US08104752 US5457223A (en) 1992-10-09 1993-08-11 Process for elimination of waste material during manufacture of acrylonitrile
BG9818993A BG62398B1 (en) 1992-10-09 1993-10-29 Method for the removal of waste materials in the acrylonitrile production
CN 93112678 CN1039007C (en) 1992-10-09 1993-11-08 Process for elimination of waste material during manufacturing of acrylonitrile

Related Child Applications (1)

Application Number Title Priority Date Filing Date
US08104752 Continuation-In-Part US5457223A (en) 1992-10-09 1993-08-11 Process for elimination of waste material during manufacture of acrylonitrile

Publications (1)

Publication Number Publication Date
US5288473A true US5288473A (en) 1994-02-22

Family

ID=36930247

Family Applications (1)

Application Number Title Priority Date Filing Date
US07959237 Expired - Lifetime US5288473A (en) 1992-10-09 1992-10-09 Process for elimination of waste material during manufacture of acrylonitrile

Country Status (2)

Country Link
US (1) US5288473A (en)
CN (1) CN1039007C (en)

Cited By (28)

* Cited by examiner, † Cited by third party
Publication number Priority date Publication date Assignee Title
US5457223A (en) * 1992-10-09 1995-10-10 The Standard Oil Company Process for elimination of waste material during manufacture of acrylonitrile
US5466857A (en) * 1994-08-10 1995-11-14 The Standard Oil Company Process for reduction of waste material during manufacture of acrylonitrile
US5534650A (en) * 1994-01-12 1996-07-09 Mitsubishi Chemical Corporation Method for producing a nitrile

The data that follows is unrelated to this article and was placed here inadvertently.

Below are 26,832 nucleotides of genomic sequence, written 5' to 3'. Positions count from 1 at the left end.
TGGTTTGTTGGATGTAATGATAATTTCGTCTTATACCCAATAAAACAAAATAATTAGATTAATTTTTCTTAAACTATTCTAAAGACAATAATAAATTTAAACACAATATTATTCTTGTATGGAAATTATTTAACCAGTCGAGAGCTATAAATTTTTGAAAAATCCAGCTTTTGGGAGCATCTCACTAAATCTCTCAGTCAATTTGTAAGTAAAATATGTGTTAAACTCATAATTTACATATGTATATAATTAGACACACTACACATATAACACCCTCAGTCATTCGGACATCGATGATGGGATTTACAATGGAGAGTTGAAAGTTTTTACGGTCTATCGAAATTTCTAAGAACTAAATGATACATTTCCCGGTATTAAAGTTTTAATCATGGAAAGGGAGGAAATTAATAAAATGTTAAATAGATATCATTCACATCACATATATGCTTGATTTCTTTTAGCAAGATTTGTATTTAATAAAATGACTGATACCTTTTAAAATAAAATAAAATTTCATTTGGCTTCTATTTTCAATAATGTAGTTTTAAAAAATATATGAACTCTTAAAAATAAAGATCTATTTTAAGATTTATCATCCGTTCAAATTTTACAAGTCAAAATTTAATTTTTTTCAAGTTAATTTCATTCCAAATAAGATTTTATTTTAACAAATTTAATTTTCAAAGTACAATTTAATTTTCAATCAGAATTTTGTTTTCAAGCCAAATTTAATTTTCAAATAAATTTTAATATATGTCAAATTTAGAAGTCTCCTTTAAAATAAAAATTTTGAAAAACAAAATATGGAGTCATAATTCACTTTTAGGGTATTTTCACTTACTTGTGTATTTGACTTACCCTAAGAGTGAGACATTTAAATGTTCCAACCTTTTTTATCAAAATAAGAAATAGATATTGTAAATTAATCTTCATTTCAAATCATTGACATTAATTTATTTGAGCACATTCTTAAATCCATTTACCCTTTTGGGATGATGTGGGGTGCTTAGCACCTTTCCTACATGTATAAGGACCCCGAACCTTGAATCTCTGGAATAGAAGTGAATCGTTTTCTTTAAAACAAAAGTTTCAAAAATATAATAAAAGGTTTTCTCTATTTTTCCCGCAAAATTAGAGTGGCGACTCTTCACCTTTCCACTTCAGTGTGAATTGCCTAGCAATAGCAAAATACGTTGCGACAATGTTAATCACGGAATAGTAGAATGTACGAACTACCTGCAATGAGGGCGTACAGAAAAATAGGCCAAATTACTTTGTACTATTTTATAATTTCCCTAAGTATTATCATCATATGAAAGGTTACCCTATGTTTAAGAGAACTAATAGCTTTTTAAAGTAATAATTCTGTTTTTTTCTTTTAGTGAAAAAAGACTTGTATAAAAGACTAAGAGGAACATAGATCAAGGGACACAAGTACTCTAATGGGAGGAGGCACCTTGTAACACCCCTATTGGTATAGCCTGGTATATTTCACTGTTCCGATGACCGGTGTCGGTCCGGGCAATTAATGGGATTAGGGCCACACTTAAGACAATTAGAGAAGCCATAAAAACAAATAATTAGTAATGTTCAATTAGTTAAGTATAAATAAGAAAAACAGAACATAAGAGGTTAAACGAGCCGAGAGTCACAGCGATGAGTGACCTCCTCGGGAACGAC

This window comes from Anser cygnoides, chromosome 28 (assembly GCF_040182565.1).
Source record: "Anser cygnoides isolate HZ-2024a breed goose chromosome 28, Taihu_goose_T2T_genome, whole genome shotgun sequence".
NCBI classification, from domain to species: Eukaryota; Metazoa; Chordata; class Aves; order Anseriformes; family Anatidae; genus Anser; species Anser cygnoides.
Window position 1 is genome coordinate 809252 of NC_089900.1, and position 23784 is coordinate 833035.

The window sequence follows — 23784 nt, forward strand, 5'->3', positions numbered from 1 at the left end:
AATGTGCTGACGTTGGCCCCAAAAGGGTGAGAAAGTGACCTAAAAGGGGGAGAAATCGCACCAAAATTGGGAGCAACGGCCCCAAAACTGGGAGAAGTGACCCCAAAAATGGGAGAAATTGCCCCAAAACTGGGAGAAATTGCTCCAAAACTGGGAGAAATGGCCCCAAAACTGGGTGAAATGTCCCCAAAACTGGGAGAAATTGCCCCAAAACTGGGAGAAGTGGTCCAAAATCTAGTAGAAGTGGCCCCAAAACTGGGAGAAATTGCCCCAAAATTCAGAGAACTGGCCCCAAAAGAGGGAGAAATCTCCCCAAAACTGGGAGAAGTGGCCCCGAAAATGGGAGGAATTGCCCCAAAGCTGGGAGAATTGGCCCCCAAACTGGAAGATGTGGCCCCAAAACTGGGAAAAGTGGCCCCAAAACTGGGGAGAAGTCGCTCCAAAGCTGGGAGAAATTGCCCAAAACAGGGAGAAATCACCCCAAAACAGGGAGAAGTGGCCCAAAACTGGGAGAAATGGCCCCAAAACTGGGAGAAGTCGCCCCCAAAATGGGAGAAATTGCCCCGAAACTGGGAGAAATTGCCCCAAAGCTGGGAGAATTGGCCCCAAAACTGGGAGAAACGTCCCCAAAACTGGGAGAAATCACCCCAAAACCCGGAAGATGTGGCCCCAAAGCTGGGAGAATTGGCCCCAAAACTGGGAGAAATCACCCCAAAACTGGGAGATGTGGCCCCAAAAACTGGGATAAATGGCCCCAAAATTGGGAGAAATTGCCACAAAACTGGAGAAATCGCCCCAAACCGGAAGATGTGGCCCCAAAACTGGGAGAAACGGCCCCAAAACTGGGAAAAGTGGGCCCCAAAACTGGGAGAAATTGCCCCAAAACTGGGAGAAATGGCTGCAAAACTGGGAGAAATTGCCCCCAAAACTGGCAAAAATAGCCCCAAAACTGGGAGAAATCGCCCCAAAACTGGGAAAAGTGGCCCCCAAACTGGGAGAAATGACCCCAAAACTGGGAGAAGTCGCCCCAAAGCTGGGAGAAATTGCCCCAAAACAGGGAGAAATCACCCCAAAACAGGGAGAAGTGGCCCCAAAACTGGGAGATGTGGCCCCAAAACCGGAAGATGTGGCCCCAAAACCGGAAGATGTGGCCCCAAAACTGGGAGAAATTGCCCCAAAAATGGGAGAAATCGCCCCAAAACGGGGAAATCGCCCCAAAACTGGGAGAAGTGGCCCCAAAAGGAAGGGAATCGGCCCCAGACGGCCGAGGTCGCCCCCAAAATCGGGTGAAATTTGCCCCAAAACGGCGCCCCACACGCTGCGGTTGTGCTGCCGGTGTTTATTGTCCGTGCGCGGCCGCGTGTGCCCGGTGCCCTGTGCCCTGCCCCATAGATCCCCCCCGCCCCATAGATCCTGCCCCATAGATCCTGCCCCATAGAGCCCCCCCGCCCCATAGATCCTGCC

WO1996025391A1 (en) * 1995-02-17 1996-08-22 Monsanto Company Reduction of ammonia wastes associated with ammoxidation processes
US5965765A (en) * 1996-01-05 1999-10-12 Asahi Kasei Kogyo Kabushiki Kaisha Process for producing α,β-unsaturated nitrile
US5981818A (en) * 1995-03-21 1999-11-09 Stone & Webster Engineering Corp. Integrated cracking and olefins derivative process utilizing dilute olefins
US6013825A (en) * 1995-01-31 2000-01-11 Asahi Kasei Kogyo Kabushiki Kaisha Process for producing unsaturated nitrile
US6025515A (en) * 1995-06-07 2000-02-15 Baker Hughes Incorporated Use of substituted phenols to inhibit polymer formation during the manufacture of acrylonitrile
US6238574B1 (en) * 1998-10-30 2001-05-29 The Standard Oil Company Oxidation and ammoxidation of acrylonitrile process waste water organics
US6339169B1 (en) 1998-09-29 2002-01-15 Solutia Inc. Method of quenching gaseous acrylonitrile and hydrogen cyanide product stream
WO2002012174A1 (en) * 2000-08-07 2002-02-14 The Standard Oil Company Amelioration of ammonia breakthrough in an alkane ammoxidation process
US6348178B1 (en) 1996-11-01 2002-02-19 Noxtech, Inc. Method for reducing NOx from exhaust gases produced by industrial processes
US6358483B1 (en) 1999-07-13 2002-03-19 The Standard Oil Company Sparger for oxygen injection into a fluid bed reactor
WO2002070465A1 (en) * 2001-03-05 2002-09-12 The Standard Oil Company Ammoxidation of a mixture of alcohols to a mixture of nitriles to acetonitrile and hcn
US6495609B1 (en) 2000-11-03 2002-12-17 Exxonmobil Chemical Patents Inc. Carbon dioxide recovery in an ethylene to ethylene oxide production process
US6593506B1 (en) 2000-10-12 2003-07-15 Exxonmobil Chemical Patents Inc. Olefin recovery in a polyolefin production process
US6608226B1 (en) 1995-06-07 2003-08-19 Baker Hughes Incorporated Use of phenylenediamines and hindered phenols to inhibit polymer formation during the manufacture of acrylonitrile